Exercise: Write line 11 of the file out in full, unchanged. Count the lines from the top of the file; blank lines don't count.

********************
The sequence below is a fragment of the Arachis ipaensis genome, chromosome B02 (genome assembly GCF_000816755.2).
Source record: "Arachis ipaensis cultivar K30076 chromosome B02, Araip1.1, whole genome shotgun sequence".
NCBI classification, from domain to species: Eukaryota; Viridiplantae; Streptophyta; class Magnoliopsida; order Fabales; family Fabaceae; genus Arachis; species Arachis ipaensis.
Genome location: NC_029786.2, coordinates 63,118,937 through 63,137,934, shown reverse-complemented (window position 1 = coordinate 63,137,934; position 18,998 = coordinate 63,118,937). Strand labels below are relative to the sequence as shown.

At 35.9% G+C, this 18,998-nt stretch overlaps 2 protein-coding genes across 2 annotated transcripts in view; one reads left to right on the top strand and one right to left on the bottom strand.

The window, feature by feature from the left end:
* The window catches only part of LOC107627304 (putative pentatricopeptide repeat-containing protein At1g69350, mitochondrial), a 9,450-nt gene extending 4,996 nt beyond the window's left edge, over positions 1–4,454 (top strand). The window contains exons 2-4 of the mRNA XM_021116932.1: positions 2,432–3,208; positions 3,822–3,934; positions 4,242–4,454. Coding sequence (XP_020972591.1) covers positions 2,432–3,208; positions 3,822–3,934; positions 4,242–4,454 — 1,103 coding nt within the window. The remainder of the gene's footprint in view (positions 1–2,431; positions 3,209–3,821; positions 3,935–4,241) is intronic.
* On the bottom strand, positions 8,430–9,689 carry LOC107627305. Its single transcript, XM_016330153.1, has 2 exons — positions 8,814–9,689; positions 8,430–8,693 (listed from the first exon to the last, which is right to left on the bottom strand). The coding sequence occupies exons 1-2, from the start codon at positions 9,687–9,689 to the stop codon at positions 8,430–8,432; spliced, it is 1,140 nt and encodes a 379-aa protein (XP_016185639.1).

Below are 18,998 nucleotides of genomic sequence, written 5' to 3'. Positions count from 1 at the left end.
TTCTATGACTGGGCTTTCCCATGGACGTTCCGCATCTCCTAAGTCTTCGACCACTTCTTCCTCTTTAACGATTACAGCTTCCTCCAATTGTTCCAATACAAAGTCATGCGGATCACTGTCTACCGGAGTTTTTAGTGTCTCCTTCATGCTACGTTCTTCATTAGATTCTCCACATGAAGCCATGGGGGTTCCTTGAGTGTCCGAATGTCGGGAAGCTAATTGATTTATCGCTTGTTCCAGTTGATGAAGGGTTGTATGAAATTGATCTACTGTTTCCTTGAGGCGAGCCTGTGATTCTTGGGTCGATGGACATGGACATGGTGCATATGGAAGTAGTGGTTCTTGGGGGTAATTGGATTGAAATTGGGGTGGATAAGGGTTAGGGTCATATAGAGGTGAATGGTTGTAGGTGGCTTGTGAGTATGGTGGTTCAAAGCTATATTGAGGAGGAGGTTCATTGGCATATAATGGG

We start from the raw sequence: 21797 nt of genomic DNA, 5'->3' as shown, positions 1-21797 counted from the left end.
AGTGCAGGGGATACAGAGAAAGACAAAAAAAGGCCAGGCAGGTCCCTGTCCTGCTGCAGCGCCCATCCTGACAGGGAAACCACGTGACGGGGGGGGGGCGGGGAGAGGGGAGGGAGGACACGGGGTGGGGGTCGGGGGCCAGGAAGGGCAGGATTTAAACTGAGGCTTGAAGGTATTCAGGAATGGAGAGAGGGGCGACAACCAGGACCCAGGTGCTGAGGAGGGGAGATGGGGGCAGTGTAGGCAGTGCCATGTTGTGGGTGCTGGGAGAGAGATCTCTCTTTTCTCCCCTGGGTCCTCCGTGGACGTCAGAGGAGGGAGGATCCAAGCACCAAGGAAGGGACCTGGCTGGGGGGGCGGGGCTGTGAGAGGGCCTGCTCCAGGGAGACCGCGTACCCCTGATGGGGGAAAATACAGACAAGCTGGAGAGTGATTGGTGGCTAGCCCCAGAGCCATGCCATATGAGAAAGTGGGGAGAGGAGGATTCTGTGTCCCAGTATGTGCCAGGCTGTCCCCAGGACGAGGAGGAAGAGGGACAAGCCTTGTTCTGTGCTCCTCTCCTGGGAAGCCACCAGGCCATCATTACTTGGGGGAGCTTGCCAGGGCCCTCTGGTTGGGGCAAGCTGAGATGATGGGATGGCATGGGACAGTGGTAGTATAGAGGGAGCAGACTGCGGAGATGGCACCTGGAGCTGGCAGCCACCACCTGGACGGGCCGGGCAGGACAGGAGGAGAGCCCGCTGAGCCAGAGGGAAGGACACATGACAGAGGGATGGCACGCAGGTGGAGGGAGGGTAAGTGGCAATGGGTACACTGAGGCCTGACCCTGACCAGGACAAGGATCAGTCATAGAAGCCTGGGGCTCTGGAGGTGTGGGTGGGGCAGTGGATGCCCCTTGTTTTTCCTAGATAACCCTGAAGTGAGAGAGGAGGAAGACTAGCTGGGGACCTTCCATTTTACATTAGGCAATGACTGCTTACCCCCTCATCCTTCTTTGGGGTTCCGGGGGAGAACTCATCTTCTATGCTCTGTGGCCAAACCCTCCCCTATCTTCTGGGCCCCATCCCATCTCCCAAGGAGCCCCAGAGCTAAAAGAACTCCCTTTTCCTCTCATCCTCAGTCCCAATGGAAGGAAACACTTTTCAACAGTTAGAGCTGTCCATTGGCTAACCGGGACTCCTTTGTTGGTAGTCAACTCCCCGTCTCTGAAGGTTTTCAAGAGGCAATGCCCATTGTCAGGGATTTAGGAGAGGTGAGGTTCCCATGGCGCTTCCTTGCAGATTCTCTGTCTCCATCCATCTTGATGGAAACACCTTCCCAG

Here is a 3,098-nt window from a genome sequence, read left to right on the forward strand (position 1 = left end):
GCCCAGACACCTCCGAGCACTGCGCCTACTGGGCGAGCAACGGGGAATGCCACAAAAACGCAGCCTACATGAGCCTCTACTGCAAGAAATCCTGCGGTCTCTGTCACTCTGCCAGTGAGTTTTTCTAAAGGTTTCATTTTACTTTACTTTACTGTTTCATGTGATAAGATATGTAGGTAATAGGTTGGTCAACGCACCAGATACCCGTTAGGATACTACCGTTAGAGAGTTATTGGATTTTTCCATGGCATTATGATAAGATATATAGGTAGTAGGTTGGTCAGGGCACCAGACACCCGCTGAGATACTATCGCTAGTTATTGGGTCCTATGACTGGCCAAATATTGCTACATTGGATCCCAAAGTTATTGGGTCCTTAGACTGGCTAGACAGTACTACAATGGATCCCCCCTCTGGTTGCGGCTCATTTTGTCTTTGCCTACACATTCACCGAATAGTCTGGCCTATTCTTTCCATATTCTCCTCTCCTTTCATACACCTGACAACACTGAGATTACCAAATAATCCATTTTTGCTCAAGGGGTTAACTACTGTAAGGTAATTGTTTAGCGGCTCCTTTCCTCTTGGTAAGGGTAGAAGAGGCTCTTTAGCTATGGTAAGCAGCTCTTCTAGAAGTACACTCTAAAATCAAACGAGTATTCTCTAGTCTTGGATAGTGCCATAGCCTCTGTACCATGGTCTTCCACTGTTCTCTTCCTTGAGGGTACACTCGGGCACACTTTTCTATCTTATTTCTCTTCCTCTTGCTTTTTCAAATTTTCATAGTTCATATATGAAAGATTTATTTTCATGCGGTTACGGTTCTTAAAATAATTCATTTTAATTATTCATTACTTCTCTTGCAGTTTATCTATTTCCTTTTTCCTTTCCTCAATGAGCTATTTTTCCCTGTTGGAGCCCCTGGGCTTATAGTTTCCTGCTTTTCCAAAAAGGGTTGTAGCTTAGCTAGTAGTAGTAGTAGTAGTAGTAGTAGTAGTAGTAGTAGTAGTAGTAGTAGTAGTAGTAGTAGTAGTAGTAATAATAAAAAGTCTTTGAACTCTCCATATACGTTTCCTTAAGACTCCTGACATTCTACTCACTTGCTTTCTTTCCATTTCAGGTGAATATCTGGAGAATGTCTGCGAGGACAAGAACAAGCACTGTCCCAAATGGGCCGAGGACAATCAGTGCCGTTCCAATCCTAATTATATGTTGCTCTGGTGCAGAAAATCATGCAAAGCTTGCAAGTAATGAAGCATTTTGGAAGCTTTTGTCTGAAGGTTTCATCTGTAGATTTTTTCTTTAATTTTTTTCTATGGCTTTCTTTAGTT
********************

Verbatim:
We start from the raw sequence: 21797 nt of genomic DNA, 5'->3' as shown, positions 1-21797 counted from the left end.